Expert Refresh

No foreign keys

1) Many developers avoid foreign key constrains




2) Foreign keys




3) You can't use code script







Context

I designed an equipment-tracking application some years ago using MySQL. The default storage engine for MySQL was MyISAM, which doesn’t support foreign key constraints. As the project evolved, we developed a problem: when referential integrity wasn’t satisfied, discrepancies showed up in reports. The project manager asked me to write quality control scripts that we could run periodically to let us know when discrepancies occurred. Some software developers recommend avoiding referential integrity constraints: - Your data updates can conflict with the constraints - You're using a database design that’s so flexible it can't support referential integrity constraints - You believe that the index the database creates for the foreign key will impact performance - You use a database brand that doesn't support foreign keys

Antipattern

Even though it seems at first that skipping foreign key constraints makes your database design simpler, more flexible, or speedier, you pay for this in other ways. It becomes your responsibility to write code to ensure referential integrity manually. Many developers avoid foreign key constraints because the constraints make it inconvenient to update related columns in multiple tables. For instance, if you need to delete a row that other rows depend on, you have to delete the child rows first to avoid violating foreign key constraints. But this problem is solvable. DELETE FROM BugStatus WHERE status = 'BOGUS'; -- ERROR! DELETE FROM Bugs WHERE status = 'BOGUS'; DELETE FROM BugStatus WHERE status = 'BOGUS'; -- retry succeeds The unsolvable problem is when you UPDATE a column that child rows depend on. You can’t update the child rows before you update the parent, and you can’t update the parent before you update the child values that reference it. It’s a catch-22 scenario. UPDATE BugStatus SET status = 'INVALID' WHERE status = 'BOGUS'; -- ERROR! UPDATE Bugs SET status = 'INVALID' WHERE status = 'BOGUS'; -- ERROR! Some developers find these scenarios difficult to manage, so they decide not to use foreign keys at all.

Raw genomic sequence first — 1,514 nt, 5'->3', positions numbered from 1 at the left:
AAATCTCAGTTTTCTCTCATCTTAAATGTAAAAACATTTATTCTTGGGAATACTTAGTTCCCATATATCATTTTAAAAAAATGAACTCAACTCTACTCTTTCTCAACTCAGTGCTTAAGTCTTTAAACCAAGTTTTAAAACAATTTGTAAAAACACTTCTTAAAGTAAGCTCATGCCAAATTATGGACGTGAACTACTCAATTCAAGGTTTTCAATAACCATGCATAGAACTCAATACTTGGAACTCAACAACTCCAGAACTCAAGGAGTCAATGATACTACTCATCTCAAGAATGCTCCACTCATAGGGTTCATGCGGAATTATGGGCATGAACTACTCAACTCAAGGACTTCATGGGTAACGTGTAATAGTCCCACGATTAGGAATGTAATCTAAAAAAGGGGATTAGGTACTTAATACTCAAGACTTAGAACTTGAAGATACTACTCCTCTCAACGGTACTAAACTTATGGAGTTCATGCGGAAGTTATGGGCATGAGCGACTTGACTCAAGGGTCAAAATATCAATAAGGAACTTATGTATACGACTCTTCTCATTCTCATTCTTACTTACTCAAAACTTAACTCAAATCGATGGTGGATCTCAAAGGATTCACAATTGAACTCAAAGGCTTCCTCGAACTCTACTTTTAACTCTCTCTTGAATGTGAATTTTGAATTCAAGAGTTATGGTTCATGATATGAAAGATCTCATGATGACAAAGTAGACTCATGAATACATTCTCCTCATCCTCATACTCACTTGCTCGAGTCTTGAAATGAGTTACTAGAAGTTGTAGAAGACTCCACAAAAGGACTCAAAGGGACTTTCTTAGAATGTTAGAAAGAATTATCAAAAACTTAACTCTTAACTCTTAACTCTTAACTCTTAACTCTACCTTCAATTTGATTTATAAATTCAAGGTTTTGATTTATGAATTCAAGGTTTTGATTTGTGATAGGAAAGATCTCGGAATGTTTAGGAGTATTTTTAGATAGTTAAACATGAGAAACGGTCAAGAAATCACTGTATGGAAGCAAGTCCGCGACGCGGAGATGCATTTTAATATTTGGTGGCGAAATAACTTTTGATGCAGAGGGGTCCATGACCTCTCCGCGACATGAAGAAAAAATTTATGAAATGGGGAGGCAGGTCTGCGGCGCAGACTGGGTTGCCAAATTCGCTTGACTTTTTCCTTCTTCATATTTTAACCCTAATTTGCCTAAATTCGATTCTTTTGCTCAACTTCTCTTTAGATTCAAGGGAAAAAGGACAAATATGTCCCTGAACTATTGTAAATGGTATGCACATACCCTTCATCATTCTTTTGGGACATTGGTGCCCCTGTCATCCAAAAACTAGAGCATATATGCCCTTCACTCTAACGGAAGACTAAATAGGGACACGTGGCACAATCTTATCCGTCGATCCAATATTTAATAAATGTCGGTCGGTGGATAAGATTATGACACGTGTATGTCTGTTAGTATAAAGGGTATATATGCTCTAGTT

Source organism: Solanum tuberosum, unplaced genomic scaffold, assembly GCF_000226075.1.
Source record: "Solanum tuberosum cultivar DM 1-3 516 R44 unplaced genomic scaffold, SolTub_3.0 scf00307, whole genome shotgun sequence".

Solution: Constrains

Instead of searching for and correcting data integrity mistakes, you can prevent these mistakes from entering your database in the first place. CREATE TABLE Bugs ( reported_by BIGINT UNSIGNED NOT NULL, status VARCHAR(20) NOT NULL DEFAULT 'NEW', FOREIGN KEY (reported_by) REFERENCES Accounts(account_id), FOREIGN KEY (status) REFERENCES BugStatus(status) ); The software industry average is 15 to 50 bugs per 1000 lines of code. All other things being equal, if you have fewer lines of code, you have fewer bugs.

Cascading

Foreign keys have another feature you can’t mimic using application code, cascading updates. CREATE TABLE Bugs ( reported_by BIGINT UNSIGNED NOT NULL, status VARCHAR(20) NOT NULL DEFAULT 'NEW', FOREIGN KEY (reported_by) REFERENCES Accounts(account_id) ON UPDATE CASCADE ON DELETE RESTRICT, FOREIGN KEY (status) REFERENCES BugStatus(status) ON UPDATE CASCADE ON DELETE SET DEFAULT ); This solution allows you to update or delete the parent row and lets the database takes care of any child rows that reference it. Updates to the parent tables BugStatus and Accounts propagate automatically to child rows in Bugs. There’s no longer a catch-22 problem. For example, RESTRICT for the foreign key on reported_by means that you can’t delete an account if some rows in Bugs reference it. The constraint blocks the delete and raises an error.

Overhead

It’s true that foreign key constraints have a bit of overhead. But compared to the alternative, foreign keys prove to be a lot more efficient.


References